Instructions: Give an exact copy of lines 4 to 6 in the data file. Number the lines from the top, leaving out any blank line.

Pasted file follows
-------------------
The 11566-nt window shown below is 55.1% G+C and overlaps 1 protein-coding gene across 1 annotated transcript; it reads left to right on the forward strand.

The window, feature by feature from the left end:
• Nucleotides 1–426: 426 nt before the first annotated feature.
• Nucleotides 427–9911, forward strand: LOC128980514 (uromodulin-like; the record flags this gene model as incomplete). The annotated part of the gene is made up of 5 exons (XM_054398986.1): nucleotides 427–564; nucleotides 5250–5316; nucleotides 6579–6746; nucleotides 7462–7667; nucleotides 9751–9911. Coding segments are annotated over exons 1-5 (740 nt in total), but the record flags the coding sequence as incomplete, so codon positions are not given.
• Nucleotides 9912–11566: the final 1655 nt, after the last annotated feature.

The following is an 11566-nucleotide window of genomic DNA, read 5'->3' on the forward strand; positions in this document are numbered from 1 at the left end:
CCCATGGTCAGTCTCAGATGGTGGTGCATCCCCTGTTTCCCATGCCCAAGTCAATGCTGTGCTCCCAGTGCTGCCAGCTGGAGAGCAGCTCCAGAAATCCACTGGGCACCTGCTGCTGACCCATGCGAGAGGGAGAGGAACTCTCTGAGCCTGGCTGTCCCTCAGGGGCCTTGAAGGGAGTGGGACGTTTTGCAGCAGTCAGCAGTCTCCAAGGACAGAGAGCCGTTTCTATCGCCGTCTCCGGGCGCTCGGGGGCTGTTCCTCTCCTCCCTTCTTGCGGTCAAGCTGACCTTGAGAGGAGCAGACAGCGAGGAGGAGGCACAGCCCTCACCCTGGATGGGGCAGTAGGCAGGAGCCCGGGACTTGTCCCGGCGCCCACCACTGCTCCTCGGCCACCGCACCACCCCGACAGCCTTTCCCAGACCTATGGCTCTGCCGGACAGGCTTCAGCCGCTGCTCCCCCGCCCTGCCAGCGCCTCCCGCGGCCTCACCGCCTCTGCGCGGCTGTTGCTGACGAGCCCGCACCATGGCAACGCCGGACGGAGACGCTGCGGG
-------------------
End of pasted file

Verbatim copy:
• Nucleotides 427–9911, forward strand: LOC128980514 (uromodulin-like; the record flags this gene model as incomplete). The annotated part of the gene is made up of 5 exons (XM_054398986.1): nucleotides 427–564; nucleotides 5250–5316; nucleotides 6579–6746; nucleotides 7462–7667; nucleotides 9751–9911. Coding segments are annotated over exons 1-5 (740 nt in total), but the record flags the coding sequence as incomplete, so codon positions are not given.
• Nucleotides 9912–11566: the final 1655 nt, after the last annotated feature.

The following is an 11566-nucleotide window of genomic DNA, read 5'->3' on the forward strand; positions in this document are numbered from 1 at the left end: